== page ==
This week, the World Health Organization (WHO) honoured India's one million all-women ASHA (Accredited Social Health Activist) workers for their outstanding contributions to advancing global health throughout the COVID-19 pandemic. ASHA workers are an essential bridge between the public health system and communities. They deliver essential primary health services in the areas of maternal and child health, sexual and reproductive health, mental health, communicable and non-communicable diseases, nutrition and are often the most accessible health worker in rural areas. They are often on standby 24/7 and regularly work more than 8 hours a day.
“We don't know what WHO is but we are thankful for the recognition of our hard work,” said Archana Mishra, an ASHA worker and a member of Hind Mahila Sabha union in Uttar Pradesh.
“We don't know what WHO is but we are thankful for the recognition of our hard work”
“Will this award help us to put food on the table for our families?” asked Reshma Adagale, an ASHA worker and a member of Nagpur Municipal Corporation Employees Union in Maharashtra, when she learned about the award.
ASHA workers are treated as volunteers or activists rather than public health workers and are remunerated around USD 500-800 per year. With rising costs and increasingly market-driven economies, the honorarium is far below the living wage calculated around USD 3500-4000 per year.
“ASHA workers are predominantly women from marginalised backgrounds who are expected to work for minuscule allowances, not wages. The idea that they should work without living wages is built around the gendered assumption that women will naturally contribute unpaid labour caring for communities. ASHAs are doing their job at the expense of their own welfare, livelihoods and insecure futures. The best reward they could receive is to be recognised as public health workers and paid accordingly,” said Kate Lappin, the Regional Secretary for Asia and Pacific at Public Services International.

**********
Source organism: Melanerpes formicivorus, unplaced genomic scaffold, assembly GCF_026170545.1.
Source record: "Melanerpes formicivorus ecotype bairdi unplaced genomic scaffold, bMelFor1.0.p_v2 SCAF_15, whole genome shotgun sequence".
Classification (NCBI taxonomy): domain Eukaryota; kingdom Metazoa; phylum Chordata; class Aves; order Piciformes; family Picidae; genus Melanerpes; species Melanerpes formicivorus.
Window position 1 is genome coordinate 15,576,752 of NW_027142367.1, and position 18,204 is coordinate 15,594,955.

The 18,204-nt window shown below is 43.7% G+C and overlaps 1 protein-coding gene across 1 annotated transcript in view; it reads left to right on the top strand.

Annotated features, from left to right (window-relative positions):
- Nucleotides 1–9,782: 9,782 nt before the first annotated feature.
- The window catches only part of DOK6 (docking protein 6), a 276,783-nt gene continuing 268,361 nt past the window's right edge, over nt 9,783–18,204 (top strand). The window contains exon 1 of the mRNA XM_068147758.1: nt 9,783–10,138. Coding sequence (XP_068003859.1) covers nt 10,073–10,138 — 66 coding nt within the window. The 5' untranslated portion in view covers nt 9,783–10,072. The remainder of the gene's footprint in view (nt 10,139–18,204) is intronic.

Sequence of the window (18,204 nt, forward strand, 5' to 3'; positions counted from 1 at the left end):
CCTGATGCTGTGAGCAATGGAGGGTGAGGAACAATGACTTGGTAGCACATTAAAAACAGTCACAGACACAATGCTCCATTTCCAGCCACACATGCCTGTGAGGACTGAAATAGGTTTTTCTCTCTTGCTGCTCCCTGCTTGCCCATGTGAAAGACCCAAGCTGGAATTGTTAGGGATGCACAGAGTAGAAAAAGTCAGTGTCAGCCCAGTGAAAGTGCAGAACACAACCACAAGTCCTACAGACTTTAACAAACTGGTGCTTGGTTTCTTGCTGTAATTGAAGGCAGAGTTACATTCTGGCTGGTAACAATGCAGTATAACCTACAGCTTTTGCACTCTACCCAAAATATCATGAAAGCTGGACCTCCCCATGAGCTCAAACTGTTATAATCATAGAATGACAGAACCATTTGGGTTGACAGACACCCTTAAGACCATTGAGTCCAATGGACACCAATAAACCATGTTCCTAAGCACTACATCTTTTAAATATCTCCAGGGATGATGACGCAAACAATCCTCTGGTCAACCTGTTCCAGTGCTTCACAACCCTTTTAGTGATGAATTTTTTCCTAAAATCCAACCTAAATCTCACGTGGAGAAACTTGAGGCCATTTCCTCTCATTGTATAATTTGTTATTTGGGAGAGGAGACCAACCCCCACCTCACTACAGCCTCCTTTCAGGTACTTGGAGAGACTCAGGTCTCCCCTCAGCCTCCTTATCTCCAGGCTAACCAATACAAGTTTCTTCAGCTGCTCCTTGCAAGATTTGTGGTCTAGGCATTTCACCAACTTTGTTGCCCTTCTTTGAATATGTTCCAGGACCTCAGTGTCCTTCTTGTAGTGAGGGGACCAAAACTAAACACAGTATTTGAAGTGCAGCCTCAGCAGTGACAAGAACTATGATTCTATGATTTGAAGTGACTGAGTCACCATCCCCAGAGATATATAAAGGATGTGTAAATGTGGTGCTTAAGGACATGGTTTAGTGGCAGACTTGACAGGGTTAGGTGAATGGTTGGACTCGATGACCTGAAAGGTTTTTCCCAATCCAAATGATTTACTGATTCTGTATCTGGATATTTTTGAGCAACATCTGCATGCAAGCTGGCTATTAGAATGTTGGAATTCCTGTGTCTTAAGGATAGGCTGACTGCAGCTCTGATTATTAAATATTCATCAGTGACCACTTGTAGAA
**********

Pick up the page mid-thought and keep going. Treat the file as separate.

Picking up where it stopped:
“ASHA workers are filling the gap caused by under-funding of India's public health system, particularly in rural and marginalised communities,” said Abha Chaturvedi, President, Hind Mahila Sabha.
“ASHA workers are the most visible face of the public healthcare system in our country. Will WHO exhort its influence on the governments to formalise this precarious workforce and ensure dignity by recognising them as workers?,” asked Jammu Anand, President, Nagpur Municipal Corporation Employees Union.
"Will WHO exhort its influence on the governments to formalise this precarious workforce and ensure dignity by recognising them as workers?”
In December 2020, PSI affiliated ASHA workers joined hands with CHWs in Nepal and Pakistan to develop a regional joint charter of demands and launched a campaign “Community health work is work”.
The key demands of ASHA workers include: recognition as public health workers with payment of a living wage and Social Security Benefits; occupational safety and health protection with provision of safe and decent working conditions; and a people-centred healthcare system with allocation of at least 5 percent of the GDP to healthcare as mandated by WHO.
Banaani DekaProject Organiser, India
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Download photos of ASHA workers: https://www.flickr.com/photos/psiispiska/albums/72157712778386477
About Public Services International: PSI is a global trade union federation whose affiliates represent 30 million working women and men who deliver vital public services in 154 countries in both the public and private sector. The majority of our members work in the health sector.